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Vision

While he might not be the most explosive athlete, Harris makes up for that with excellent vision. He knows how to properly read his blockers in front of him and diagnoses when to bounce outside or cut it up field. He never seems to be in a rush when the ball is in his hands, which he plays to his advantage. The SEC is known as the strongest football conference and, in particular, the strongest defensive conference in the country. So the skills he’s developed, like his vision, are key to his success at the next level.

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Negatives

Runs high

When you’re a tall running back, the chances of you running high are almost a certainty. Even productive running backs, like former Alabama stud Derrick Henry, have trouble with pad level but it doesn’t affect their overall game. What running high does is leave you susceptible to more punishment in the middle of your body as well as allowing defenders more room to hit you. Like I said, this isn’t a death sentence on his career, but it’s not ideal.

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Pass blocking

For a player of his size and strength, Harris should be an excellent pass blocker. However, Harris has struggled on several occasions and put his quarterback in harm’s way. To me, it looks like a problem with being flat-footed and not attacking the blitzer. Rather he lets the defender get too close where they can bull rush him or make one move to get around. To be honest, not many college running backs are good at this, so there is hope for improvement. This is a skill that’s worked on over and over again at the professional level as the league is relying more than ever on the passing game.

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Lack of long speed

While Harris might run through you or even over you, he’s not going to outrun your defensive backs or even linebackers. He has good enough agility and probably has a good enough 10-yard split, but he doesn’t have that breakaway speed. Many of the all-time greats didn’t have that explosiveness and had incredible careers. When you have other skills like Harris does, you’ll be fine in the long term and can get away without being a home run threat every time you touch the ball.

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Conclusion

Of any running back I’ve looked at until this point, none have the pure power Harris possesses but that isn’t what makes him so special. It’s the fact that he can run so angry, yet be such a developed runner and pass catcher that makes him as pro-ready as they come. Personally, I don’t think he has much more to improve upon at the college level but can’t blame someone for wanting to get that second ring. I think barring any unforeseen circumstance, he’ll be at worst a second-round pick and figures to be a scheme-versatile player.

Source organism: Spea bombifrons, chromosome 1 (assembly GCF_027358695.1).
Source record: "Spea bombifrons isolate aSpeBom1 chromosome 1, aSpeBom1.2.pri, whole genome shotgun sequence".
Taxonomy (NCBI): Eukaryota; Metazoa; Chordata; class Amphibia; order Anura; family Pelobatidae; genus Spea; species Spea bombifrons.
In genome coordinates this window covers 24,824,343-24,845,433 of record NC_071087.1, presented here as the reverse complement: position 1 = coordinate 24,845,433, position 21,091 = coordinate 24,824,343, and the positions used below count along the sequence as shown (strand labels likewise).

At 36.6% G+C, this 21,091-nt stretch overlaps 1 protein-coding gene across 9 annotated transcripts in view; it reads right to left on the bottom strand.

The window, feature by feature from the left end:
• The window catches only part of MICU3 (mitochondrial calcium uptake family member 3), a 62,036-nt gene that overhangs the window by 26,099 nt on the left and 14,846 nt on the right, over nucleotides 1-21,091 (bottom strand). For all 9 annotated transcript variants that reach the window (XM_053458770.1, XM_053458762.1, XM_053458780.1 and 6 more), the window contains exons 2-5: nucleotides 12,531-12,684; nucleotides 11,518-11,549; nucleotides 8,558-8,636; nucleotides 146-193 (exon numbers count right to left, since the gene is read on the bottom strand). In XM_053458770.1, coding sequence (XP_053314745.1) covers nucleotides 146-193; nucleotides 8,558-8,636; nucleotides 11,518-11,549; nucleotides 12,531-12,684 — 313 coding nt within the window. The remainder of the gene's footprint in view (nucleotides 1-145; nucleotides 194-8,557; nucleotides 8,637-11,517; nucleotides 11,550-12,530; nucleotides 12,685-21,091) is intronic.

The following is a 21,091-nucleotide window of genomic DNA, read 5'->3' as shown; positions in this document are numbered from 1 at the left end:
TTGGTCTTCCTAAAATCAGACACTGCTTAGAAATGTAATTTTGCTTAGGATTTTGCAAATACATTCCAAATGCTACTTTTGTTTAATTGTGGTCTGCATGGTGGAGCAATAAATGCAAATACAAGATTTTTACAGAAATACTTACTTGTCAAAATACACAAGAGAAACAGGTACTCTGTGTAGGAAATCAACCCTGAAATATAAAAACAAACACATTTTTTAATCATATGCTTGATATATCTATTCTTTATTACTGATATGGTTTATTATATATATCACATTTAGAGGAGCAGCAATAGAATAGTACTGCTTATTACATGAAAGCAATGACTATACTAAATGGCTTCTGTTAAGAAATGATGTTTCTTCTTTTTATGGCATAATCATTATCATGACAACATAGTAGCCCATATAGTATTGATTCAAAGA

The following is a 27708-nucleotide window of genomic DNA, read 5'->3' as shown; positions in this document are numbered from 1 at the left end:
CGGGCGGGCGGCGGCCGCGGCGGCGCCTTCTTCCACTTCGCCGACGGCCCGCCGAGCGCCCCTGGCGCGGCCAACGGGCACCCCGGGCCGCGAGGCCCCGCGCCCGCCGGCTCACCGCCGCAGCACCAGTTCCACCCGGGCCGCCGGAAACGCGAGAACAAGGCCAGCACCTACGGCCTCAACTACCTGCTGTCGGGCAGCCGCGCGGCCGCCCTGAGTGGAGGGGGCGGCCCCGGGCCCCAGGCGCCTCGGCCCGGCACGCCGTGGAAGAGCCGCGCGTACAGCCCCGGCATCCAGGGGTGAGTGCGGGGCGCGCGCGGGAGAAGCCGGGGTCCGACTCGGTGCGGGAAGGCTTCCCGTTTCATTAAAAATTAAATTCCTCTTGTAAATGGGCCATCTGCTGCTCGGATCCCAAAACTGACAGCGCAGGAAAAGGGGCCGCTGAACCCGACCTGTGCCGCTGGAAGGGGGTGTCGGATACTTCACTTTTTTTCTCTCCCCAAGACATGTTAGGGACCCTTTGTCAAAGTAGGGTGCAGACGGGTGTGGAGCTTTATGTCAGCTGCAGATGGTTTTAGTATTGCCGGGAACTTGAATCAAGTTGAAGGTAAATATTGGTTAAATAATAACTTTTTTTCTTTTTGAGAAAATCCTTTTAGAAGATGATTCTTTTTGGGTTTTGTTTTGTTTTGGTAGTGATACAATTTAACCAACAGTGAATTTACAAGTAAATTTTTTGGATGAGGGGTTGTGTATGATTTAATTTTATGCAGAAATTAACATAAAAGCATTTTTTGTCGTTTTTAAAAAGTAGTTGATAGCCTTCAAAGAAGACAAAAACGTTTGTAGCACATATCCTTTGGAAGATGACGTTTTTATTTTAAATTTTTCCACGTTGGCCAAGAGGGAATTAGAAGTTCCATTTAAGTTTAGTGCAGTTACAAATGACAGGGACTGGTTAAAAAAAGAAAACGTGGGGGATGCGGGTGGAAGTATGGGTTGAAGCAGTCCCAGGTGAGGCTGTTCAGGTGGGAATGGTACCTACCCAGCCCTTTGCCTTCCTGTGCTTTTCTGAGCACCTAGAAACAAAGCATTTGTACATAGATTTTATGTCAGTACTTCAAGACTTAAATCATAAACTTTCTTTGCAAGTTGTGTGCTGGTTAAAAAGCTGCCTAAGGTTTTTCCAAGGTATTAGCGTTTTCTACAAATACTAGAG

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Travis Etienne: A Tigers Roar

Back to back 1600 yard rushing yards has put Clemson’s Travis Etienne on the map as one of the best running backs in the nation. Many experts believed that Etienne would declare for the 2020 and be one of the top backs in the class, but decided to go for one more national championship run for the Tigers. He had moments where he looked like the best player on an offense full of NFL caliber talent and scored in all but two games in 2019. He plays more of the Robin to Trevor Lawrence’s Batman and because of that, it allows him to fly under the radar when he is an immensely talented player. While he does have a few things to work on, his draft stock is unlikely to rise too much, but the chance to win a second championship is tough to pass up.

Positives

Receiving Ability

Etienne has seen his catch total rise every year, with him totaling 37 in 2019. He does have the advantage of being paired with a skilled quarterback and a spread offense that allows him to get open on short routes. Once he gets the ball in his hands in open space, he is a shifty runner and has great vision that allows him to gain big chunks of yards. He also holds his own for the most part as a pass blocker but will have lapses where he looks average in this department. I think of all of the running backs in this class, he could be the most versatile and dynamic in the passing game.

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Acceleration

While I don’t think he has great long speed, his short-area explosion is off the charts. I am looking forward to looking at his five and ten yard splits at the combine as on film it looks like he’s elite in terms of quickness. Most coaches value short term acceleration rather than long speed, so I suspect that Etienne will be highly coveted and RB1 for most teams. He has quick feet and utilizes this to get the edge on outside runs, which makes him able to run any route or succeed on any carry.